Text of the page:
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Corvus Stone - Corvus Stone CD (album) cover


Corvus Stone


Crossover Prog

3.84 | 179 ratings

From, the ultimate progressive rock music website

Andy Webb
Special Collaborator
Retired Admin
2 stars Corvus Stone is an interesting little project that popped out of nowhere in early 2012 and suddenly released an album only a few months later. Comprised of an international group of internet musicians, the 'band' cooked up a generous offer of quality prog music to the online community of proggies, and many jumped on the bandwagon. With heavy lobbying here, the band quickly became fairly well-known within the forum reviewing community. In no time at all I was approached to review the album, and after hearing the mounds and mounds of positive press, I was eager to hear this new debut as well.

Sporting an impressive play time of 79 minutes and 59 seconds, filling up every ounce of space a standard CD has, the album was sure to contain its fair share of proggy goodness, or so I expected. After spinning the unbearably long album for the first time, however, I realized I was sorely disappointed. The 80-minute opus is a menagerie of progressive styles, ranging from blues rock, jazz, funk, symphonic rock, avant-garde, hard rock, and more. I quickly realized that this album had far too much on its plate for a single sitting. Trying to devour this musical monster required a musical appetite that I simply wasn't willing to sacrifice in one sitting, and even after splitting the disc into a number of separate listens (as the 'Intermission' does provide a nice place to stop and take a breather), I still felt as though so much music was shoved into so little space there was no way I could properly enjoy this album.

Let me break down what I understand to be the basic premise of this album. A collaboration of international musical connoisseurs, a backbone of keyboardist Pasi Koivu, guitarist Colin Tench, and bassist Petri Lindstrom recruited a vast number of 'session' men to record bits and pieces of the album over the course of a year. With the help of their friends, the band's self-titled debut was released. It seems, however, that the bits and pieces of professionally recorded music and not so professionally recorded music (mostly a few of the seemingly programmed drum tracks) do not mix well for an overall messy sounding album. The far reaching influences, highly eclectic musical spectrum, and variety of the level of production quality really muddle the maximum enjoyment this album can give.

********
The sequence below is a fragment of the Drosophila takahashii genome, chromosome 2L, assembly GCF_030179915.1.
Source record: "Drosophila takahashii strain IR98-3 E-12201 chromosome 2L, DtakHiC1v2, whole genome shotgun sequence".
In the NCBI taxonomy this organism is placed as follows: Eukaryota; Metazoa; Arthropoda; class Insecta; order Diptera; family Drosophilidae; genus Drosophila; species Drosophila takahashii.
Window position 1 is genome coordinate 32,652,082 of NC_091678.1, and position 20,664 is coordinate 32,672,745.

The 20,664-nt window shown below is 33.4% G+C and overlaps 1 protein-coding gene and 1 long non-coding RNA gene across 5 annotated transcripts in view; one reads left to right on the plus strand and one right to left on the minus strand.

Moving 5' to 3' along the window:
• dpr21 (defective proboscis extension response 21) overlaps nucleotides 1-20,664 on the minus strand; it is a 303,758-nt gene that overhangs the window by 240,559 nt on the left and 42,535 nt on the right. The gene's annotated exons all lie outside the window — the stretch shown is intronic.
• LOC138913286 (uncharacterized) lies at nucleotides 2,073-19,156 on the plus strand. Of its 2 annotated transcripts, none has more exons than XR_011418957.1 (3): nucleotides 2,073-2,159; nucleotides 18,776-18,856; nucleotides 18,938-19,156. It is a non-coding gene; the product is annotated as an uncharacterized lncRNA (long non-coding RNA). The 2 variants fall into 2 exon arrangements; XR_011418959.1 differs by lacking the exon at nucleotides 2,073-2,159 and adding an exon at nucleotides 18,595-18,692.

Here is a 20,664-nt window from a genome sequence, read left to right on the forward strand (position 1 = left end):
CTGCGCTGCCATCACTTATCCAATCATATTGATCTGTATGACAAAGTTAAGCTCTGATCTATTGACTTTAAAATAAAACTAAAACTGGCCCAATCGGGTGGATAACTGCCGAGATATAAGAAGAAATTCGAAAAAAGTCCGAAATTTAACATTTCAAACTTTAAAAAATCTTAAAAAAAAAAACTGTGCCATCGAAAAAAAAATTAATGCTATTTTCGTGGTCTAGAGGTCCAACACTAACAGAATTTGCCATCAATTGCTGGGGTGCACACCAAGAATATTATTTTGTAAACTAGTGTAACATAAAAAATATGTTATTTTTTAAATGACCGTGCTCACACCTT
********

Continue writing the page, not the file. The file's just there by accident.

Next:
Not don't get me wrong. There are a number of truly great moments on this album. Every here and there, I was really impressed by the general songwriting ability of the core of the band and the ability to pull strings from so far away and pull together an internationally recorded album. If the band had cut the album to just these gems, such as October Sad Song, Highway to Emptiness, Intermission, The Rusty Wolff Attack (which is a great drum solo and very well recorded), and Lost and Found, they would have had a superb album. Seeing as that is five of the twenty-one tracks that appear on the album, however, I was overall mostly unhappy with the album.

The music, for the most part, started out very strong. With my first listen to the first few tracks, I could see why people thought so highly of the album. Once the album really started going, though, it lost its shimmer. The album, to me, is cold. While each individual instrumental track is played with emotion and passion, there is no chemistry between parts. There is no "warmth" in the music to add color or dimension to the sound. While this seems to be a common problem with bands who record internationally, I feel like each part of this album is exceptionally 'lonely' in the grand scheme of the recordings. To add to this, most of the instrumental parts are terribly runny in terms of loose instrumentation. While each part is surely played with skill, few songs really play together well. Keyboard parts and guitar parts seem to clash and sound awkward, tones are harsh and non-complimentary, and the album has a horrible mix of real drums, which are superb, and programmed drums, which are just a total drag. Often keyboard tones that should be meaty and organic are flat, boring, and stale. Sections of 'improvisation' fail to impress due to the lack of musical communication. While the album has its golden moments, it is marred by more lackluster ones.

In the end, I feel this project does, however, have a lot of potential. The song structures, melodies, and general ideas behind the songs present on this album are really great. The orchestration is well done, but execution is lacking on many parts. I'd like to hear what the band has to offer next, but I dearly hope that the band's next album is slimmed down considerably and more attention is given to how the music talks. I see the desire, the passion, and the drive to create quality progressive rock, but there is significant work that needs to be done before Corvus Stone can be with the greats. 2+ stars.

Andy Webb | 2/5 |


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